Volkswagen of America, Inc. v. SS Silver Isle, 257 F. Supp. 562 (N.D. Ohio 1966)

U.S. District Court for the Northern District of Ohio - 257 F. Supp. 562 (N.D. Ohio 1966)
March 29, 1966

257 F. Supp. 562 (1966)

VOLKSWAGEN OF AMERICA, INC., Import Motors of Chicago, Inc., and Midwestern VW Corp., Libelants,
S.S. SILVER ISLE, her engines, boilers, etc., and Mohawk Navigation Company, Ltd., Respondents.

No. A 65-7.

United States District Court N. D. Ohio, E. D.

March 29, 1966.

Robert B. Preston, Arter, Hadden, Wykoff & Van Duzer, Cleveland, Ohio, Hill, *563 Rivkins, Louis & Warburton, New York City, for libelants.

Thos. O. Murphy, Johnson, Branand & Jaeger, Lee C. Hinslea, McCreary, Hinslea & Ray, Cleveland, Ohio, Beauregard, Brisset & Reycraft, Montreal, Quebec, for respondents.


KALBFLEISCH, District Judge.

This libel in admiralty was filed against respondents for alleged damage to libelants' cargo which was on board the S.S. Prins Alexander at the time a collision occurred between respondent S. S. Silver Isle and the Prins Alexander.

Respondents admit that this Court has jurisdiction, but contend that the Court should decline jurisdiction under the rule of Canada Malting Co. v. Paterson Co., 285 U.S. 413, 52 S. Ct. 413, 76 L. Ed. 837 (1932), and other authorities. In Canada the Supreme Court stated, at page 418, 52 S.Ct. at page 414:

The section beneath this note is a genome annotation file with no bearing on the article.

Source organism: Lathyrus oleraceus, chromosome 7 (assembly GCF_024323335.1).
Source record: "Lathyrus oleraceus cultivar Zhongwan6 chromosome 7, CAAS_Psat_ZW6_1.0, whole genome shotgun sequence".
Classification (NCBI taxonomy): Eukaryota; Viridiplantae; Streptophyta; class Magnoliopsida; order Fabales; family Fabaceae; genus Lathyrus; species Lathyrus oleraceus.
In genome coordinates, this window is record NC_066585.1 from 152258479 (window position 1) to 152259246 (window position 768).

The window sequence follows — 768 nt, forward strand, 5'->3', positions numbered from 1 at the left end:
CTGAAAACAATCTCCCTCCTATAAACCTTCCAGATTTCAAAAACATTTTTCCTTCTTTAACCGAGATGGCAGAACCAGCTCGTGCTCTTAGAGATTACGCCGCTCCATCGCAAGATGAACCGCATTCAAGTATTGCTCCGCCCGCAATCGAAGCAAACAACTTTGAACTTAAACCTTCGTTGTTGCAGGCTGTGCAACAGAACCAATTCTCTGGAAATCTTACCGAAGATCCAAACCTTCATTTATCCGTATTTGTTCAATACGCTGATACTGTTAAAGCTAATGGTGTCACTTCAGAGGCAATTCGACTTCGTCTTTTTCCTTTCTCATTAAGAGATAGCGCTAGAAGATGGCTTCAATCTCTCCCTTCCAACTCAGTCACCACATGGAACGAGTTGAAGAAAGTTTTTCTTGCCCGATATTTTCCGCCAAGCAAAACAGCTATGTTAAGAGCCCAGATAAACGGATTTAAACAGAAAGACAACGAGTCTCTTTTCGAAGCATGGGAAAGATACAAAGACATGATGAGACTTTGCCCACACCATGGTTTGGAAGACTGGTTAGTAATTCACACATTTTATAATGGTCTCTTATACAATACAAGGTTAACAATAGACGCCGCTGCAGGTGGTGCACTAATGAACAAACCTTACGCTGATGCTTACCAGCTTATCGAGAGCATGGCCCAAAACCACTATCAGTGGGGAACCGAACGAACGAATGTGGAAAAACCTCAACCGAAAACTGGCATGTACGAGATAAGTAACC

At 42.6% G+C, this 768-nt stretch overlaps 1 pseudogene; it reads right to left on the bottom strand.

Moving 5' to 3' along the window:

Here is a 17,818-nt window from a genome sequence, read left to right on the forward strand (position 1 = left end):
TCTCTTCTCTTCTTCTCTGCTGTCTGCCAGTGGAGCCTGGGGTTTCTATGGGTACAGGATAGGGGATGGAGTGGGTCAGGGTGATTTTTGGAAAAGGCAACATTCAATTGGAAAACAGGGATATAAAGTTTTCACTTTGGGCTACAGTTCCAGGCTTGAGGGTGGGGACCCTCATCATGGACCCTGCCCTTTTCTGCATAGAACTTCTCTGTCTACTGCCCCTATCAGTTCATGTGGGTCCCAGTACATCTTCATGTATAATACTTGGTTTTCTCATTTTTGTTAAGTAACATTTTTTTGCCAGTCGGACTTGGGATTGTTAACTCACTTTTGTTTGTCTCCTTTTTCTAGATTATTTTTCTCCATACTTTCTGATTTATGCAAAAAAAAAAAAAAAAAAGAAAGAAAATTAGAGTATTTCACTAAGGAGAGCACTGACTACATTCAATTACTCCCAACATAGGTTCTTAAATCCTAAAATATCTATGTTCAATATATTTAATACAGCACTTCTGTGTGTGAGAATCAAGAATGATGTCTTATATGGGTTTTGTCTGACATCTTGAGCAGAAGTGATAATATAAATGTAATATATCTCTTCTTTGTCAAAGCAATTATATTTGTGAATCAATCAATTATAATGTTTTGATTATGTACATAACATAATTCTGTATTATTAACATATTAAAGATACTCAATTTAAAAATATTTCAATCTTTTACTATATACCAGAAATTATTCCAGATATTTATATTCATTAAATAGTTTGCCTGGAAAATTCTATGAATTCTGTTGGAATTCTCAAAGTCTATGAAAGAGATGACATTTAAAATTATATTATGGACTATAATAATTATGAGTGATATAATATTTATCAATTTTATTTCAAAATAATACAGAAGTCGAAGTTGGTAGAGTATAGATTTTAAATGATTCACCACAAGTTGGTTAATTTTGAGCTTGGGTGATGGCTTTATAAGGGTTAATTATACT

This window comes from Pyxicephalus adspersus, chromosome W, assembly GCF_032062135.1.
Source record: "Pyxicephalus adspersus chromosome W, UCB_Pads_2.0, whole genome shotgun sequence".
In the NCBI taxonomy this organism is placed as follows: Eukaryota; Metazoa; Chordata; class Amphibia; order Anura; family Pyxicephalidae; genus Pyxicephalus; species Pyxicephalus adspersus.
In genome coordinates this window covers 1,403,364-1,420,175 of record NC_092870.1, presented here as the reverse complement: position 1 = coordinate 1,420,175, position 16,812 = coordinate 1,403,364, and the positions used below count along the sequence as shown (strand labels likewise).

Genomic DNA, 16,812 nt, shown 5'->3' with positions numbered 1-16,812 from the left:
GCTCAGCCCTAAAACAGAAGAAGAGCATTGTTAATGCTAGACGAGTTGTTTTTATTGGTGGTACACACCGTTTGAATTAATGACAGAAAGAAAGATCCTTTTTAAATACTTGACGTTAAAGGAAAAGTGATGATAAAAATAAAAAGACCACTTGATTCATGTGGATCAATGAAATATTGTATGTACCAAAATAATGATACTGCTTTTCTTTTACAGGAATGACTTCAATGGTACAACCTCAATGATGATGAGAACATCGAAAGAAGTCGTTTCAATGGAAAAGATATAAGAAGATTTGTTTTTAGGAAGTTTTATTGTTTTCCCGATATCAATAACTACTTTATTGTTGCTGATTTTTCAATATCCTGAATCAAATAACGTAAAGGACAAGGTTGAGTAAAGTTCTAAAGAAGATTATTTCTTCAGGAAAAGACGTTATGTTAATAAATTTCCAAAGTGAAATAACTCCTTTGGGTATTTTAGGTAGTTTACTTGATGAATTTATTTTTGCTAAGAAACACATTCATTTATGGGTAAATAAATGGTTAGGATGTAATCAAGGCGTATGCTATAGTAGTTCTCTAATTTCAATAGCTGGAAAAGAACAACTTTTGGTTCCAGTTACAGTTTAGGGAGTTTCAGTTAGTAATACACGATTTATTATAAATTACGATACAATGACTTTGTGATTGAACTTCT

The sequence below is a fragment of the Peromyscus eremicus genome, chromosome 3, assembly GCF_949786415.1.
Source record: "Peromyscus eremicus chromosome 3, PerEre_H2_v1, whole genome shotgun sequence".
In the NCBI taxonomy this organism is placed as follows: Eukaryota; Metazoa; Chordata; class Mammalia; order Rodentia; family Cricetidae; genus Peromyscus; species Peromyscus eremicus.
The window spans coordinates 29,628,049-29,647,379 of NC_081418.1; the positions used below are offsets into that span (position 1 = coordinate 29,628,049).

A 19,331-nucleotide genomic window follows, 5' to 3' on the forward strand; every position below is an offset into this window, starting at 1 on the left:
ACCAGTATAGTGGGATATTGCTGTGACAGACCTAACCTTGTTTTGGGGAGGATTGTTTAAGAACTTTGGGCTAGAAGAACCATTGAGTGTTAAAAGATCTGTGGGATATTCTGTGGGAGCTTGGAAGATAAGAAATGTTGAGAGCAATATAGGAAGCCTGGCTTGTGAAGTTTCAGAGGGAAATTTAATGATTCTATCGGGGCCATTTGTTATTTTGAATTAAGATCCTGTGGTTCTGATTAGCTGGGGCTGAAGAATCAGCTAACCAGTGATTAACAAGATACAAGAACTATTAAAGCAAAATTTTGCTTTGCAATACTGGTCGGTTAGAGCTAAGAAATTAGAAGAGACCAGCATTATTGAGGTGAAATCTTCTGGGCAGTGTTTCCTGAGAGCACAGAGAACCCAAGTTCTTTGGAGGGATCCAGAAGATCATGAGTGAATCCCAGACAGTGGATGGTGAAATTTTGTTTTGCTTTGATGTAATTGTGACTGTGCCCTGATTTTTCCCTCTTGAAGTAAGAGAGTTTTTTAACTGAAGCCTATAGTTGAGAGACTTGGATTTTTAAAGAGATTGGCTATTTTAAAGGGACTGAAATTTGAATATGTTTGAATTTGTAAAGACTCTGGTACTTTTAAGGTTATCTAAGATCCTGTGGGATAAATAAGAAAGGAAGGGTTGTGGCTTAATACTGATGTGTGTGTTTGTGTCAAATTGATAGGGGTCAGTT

"[I]n a suit in admiralty between foreigners it is ordinarily within the discretion of the District Court to refuse to retain jurisdiction; and that the exercise of its discretion will not be disturbed unless abused."

Jurisdiction over an action between foreign nationals must be exercised unless special circumstances exist to show that justice would be better served by declining it. The Belgenland, 114 U.S. 355, 5 S. Ct. 860, 29 L. Ed. 152 (1885); Motor Distributors, Ltd. v. Olaf Pedersen's Rederi A/S, 239 F.2d 463 (5th Cir., 1957), cert. den. 353 U.S. 938, 77 S. Ct. 816, 1 L. Ed. 2d 760 (1957).

Respondents allege, and support their allegation by affidavit and exhibits, that the Silver Isle is a Canadian vessel. The libel alleges that the Mohawk Navigation Company, Ltd. is a Canadian corporation. Respondents further allege that the damaged cargo was insured by German insurers and shipped by a German shipper in a Dutch vessel (The Prins Alexander) under bills of lading issued in Hamburg, Germany. Nonetheless, paragraph 4 of the libel alleges, and respondents do not deny, that at the time of the collision "libelants were the lawful owners and holders of bills of lading governing the [cargo] * * * and of any claim and any right of recovery for loss thereof or damage thereto." Moreover, paragraph 5 of the libel alleges that "libelants' cargo" was damaged.

Libelants are allegedly American corporations, and respondents' contrary claim that libelants are "nothing more than local distributors of the parent German manufacturer" is unsupported by affidavit or other evidence, thus it cannot be considered by this Court. Since libelants are American nationals the Court's discretion is further limited. In States Marine Lines, Inc. v. The M/V Kokei Maru, 180 F. Supp. 255 (1960) the Northern California District Court stated, at page 258: